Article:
20. Those look like good references, Simon. This will give me a start in seeing what others have done more recently on this subject that has "no proof of existence".;)
  21. A question if I may

    In Kevins pictures the compliance of the Plantar fascia may effect the MTJ dorsiflexion stiffnes as well, so a medially deviated STJ axis may still have a high dorsiflexion stiffness if the Plantar fascia has increased stiffiness?

    right or ?

    also Plantar Fasciosis would add to the thickness of the midfoot beam, and thus increasing MTJ dorsiflexion stiffness ?

    Just working through the ideas
  22. Lab Guy

    Lab Guy Well-Known Member

    From my current understanding of what Kevin and others have written, with a medially deviated STJ axis, your unlikely to see resupination of the foot in terminal stance and there will be a delay in the activation of the windlass. This will lead to a decrease in the cross sectional thickness of the MTJ as it is not "stacked".

    The GRF has the mechanical advantage to produce an external dorsiflexion moment on the rearfoot due to long distance from the center of pressure and STJ axis. This results in a pronation moment through the MTJ resulting in a decreased cross sectional thickness of the MTJ which then results in less stiffness of the MTJ to resist the GRF in stance.

    I would say the causative factor is not the plantarfascia but the location of the STJ axis. Clinically, when I see a medially deviated STJ axis, the patient has either a flexible pes planus or a rigid pes planus. Either way, the foreoot is dorsiflexed to its end range of motion in midstance and terminal stance which is also being exacerbated by the eccentric contraction of the soleus.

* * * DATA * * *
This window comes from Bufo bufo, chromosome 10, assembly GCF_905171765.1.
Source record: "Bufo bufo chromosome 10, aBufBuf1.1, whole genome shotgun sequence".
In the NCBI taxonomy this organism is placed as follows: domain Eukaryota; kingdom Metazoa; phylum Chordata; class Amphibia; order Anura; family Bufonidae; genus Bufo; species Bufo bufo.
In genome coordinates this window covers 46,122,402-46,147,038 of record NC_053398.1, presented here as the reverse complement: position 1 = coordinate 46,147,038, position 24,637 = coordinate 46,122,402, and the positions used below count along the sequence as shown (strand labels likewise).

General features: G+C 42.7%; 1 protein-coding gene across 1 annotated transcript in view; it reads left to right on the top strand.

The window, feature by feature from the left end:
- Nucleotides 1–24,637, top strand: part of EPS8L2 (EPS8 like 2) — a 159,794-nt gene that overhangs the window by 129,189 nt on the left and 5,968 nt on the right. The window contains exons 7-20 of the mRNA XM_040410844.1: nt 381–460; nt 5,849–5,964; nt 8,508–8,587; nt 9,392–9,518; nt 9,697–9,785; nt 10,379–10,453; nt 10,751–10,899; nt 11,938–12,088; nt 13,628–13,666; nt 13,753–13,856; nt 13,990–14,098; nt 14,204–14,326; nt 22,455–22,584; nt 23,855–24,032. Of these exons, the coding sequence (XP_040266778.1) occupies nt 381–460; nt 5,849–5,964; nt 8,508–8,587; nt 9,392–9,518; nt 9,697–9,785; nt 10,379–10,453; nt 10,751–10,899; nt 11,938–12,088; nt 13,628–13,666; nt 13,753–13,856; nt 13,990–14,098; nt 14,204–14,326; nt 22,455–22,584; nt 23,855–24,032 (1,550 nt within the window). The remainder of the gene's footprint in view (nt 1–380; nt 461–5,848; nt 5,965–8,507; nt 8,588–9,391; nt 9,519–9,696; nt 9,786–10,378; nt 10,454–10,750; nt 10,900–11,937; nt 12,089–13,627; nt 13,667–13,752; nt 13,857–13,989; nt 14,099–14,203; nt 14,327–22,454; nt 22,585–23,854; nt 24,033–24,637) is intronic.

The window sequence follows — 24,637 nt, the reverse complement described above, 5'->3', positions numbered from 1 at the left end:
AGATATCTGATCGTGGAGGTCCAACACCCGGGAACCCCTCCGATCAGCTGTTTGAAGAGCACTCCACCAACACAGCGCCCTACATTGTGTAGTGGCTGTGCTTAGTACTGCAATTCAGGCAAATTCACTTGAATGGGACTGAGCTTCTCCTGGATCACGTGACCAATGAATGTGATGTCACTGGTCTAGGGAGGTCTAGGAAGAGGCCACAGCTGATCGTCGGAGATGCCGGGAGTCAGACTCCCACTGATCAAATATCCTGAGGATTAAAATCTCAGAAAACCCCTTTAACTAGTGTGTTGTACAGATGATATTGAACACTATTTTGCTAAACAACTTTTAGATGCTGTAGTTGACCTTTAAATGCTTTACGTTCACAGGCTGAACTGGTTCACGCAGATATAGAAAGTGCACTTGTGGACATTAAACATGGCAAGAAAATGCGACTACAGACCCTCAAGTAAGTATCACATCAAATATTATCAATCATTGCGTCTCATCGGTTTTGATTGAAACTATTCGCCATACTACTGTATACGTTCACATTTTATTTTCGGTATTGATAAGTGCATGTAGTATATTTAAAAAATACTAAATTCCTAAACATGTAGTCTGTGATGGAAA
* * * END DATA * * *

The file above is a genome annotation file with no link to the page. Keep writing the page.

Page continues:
I also think that Plantar Fasciosis would decrease rather than increase the MTJ DF stiffness due to the collagen being strained beyond the elastic limit due to the high tensile stress within the fascia resisting the tension from lowering of the medial longitudinal arch.

  23. Rob Kidd

    Rob Kidd Well-Known Member

    I have problems with this. Sure I recognise the gross simplicity of Elftman's lines, but you seem to take the view that tarsal stacking and Elftman's lines are mutually exclusive. I argue that they are not; both are clear, concise and valid concepts. The human talar head undergoes a torsion far more than any other primate, which in itself give vertical thickness to the beam that you allude to. It also gives credibility to Elftman's lines.
  24. efuller

    efuller MVP

    There is no credibility in Elftman's lines. Elftman's lines are allegedly axes of rotations. An axis of rotation is an imaginary line that describes the motion that has occurred. It is not the existence of a hinge. There is a misguided concept out there that joints must move around an axis of rotation that you find in a book. For the midtarsal joint, you can create an infinite number of lines (axes of rotation). The two axes that Elftman found "with the eye of a connoisseur" are two possible lines, but there are more.

    I could stop there, but imaginary lines cannot limit motion. Compression of bony surfaces and tension in ligaments can limit motion. The midtarsal joint has an envelope of motion. As you move the distal part relative to the proximal part in any direction you can get some motion and when the ligaments become tight the motion will be resisted.